me have 2 black ovals on my face
showing the protection of my eyes from harsh UV rays.

Backup glasses are mandatory, everytime, anytime.
I'll never go thru that scenario again in my lifetime.

This isn’t hard
People have been paddling with glasses forever.

Use a good retainer to prevent losing the glasses.

Wipe off the glasses on a cloth, which you can carry, if they get foggy or splashed or rained on.

There have always been antifogging chemicals around. A popular one was Cat Crap. Never used them myself, and I have always paddled with glasses.

sports prescription specs

I’d recommend the ones with hard linked straps

Retainer not enough
Current ripped it off my head - need a leash or tether
Not used one myself but heard good thing from others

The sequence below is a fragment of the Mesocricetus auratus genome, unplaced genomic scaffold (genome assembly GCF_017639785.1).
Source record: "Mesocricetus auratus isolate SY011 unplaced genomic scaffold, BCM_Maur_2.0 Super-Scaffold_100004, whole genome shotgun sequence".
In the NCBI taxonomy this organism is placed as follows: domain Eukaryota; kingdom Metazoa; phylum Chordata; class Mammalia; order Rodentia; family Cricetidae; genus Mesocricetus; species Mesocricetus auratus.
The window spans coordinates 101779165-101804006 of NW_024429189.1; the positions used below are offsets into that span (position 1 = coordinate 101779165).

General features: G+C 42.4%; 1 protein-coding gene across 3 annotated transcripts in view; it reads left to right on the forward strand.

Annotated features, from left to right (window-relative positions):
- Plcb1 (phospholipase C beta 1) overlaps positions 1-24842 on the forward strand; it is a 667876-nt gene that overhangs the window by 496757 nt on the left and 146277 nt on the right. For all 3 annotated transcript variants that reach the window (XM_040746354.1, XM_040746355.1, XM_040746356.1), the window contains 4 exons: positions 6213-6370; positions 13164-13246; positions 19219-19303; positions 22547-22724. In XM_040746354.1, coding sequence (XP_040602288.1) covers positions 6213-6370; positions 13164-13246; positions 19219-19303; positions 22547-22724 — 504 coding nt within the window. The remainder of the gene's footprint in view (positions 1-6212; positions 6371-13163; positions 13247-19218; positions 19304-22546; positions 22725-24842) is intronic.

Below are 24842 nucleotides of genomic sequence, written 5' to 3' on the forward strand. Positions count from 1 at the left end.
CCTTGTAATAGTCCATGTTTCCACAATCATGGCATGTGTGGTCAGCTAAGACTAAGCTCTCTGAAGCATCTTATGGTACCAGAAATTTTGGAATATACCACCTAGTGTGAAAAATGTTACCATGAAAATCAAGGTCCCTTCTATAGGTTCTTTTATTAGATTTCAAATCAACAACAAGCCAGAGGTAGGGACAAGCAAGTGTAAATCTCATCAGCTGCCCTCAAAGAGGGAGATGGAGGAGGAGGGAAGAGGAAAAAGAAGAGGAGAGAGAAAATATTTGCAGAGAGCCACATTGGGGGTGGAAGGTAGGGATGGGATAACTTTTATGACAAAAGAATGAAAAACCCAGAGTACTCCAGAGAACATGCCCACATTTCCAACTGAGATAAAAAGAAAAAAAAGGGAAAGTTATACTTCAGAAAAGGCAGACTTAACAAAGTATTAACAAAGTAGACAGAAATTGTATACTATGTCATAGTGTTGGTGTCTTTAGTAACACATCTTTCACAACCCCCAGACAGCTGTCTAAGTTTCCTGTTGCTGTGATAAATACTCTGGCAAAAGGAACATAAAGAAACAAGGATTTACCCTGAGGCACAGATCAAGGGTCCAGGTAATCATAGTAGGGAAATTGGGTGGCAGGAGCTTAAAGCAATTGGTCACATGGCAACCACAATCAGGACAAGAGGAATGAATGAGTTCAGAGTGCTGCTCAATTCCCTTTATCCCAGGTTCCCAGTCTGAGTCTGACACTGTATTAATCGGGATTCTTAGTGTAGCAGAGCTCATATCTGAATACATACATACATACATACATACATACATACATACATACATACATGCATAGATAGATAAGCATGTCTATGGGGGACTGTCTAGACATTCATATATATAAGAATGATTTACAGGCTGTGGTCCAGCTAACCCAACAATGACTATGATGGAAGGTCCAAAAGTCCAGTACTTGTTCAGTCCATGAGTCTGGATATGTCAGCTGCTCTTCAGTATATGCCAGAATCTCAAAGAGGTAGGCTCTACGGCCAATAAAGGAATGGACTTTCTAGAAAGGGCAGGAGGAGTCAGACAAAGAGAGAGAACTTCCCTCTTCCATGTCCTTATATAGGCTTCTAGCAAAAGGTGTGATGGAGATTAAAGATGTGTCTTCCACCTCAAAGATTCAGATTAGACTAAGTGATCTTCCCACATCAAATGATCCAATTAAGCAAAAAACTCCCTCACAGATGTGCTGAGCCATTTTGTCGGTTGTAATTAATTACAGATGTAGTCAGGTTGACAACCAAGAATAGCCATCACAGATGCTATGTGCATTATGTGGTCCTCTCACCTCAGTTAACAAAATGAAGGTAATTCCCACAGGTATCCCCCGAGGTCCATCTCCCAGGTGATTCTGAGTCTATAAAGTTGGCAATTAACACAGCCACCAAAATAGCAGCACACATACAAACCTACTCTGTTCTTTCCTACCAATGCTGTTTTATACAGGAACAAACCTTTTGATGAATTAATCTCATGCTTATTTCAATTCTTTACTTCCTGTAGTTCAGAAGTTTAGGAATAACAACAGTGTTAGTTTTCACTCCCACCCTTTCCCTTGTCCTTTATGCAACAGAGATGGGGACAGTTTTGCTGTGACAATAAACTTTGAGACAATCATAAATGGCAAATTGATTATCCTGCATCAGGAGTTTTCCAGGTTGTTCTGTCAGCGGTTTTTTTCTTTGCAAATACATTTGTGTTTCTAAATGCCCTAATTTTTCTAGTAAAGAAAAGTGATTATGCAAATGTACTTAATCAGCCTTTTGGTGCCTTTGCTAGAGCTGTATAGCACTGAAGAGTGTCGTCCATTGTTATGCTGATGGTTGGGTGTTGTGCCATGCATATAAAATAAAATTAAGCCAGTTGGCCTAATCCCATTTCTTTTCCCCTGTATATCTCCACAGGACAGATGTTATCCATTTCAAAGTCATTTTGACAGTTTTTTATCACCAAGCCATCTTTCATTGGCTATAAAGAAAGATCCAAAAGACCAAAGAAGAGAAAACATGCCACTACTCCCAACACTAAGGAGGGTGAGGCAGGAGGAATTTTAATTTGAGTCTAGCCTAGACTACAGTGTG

Current and Tethers

– Last Updated: Dec-16-11 4:20 PM EST –

I use "Croakes" for a lot of boating. However, where I think I might get "ferociously dunked", Croakes would never work and I use shoe laces or paracord. I wear wire-rims, and I tie the cord right in front of the plastic for the earpieces. I tie each side with two half-hitches, cinched down tight. I make the length of cord between the two knots just long enough that I can put the glasses on with the loop of cord on top my head, and then I slide it behind my head. For me, that results in an adjustment that won't allow the glasses to slide more than about 3/4-inch forward, and proper knots grip so strongly that the glasses, if tugged hard enough, would come apart before the cord would slip or break.

I would NOT trust any method that uses slip-on grips or that has any stretch, except for casual dunking. If you can pull the slip-fit grippers of your glasses strap off with your hands, so can the current. If your glasses are going to get yanked, you need something with zero stretch, no slack, and a gripping method that cinches down tight. I've never seen a commercial brand that meets these criteria, but any decent kind of string sure works great!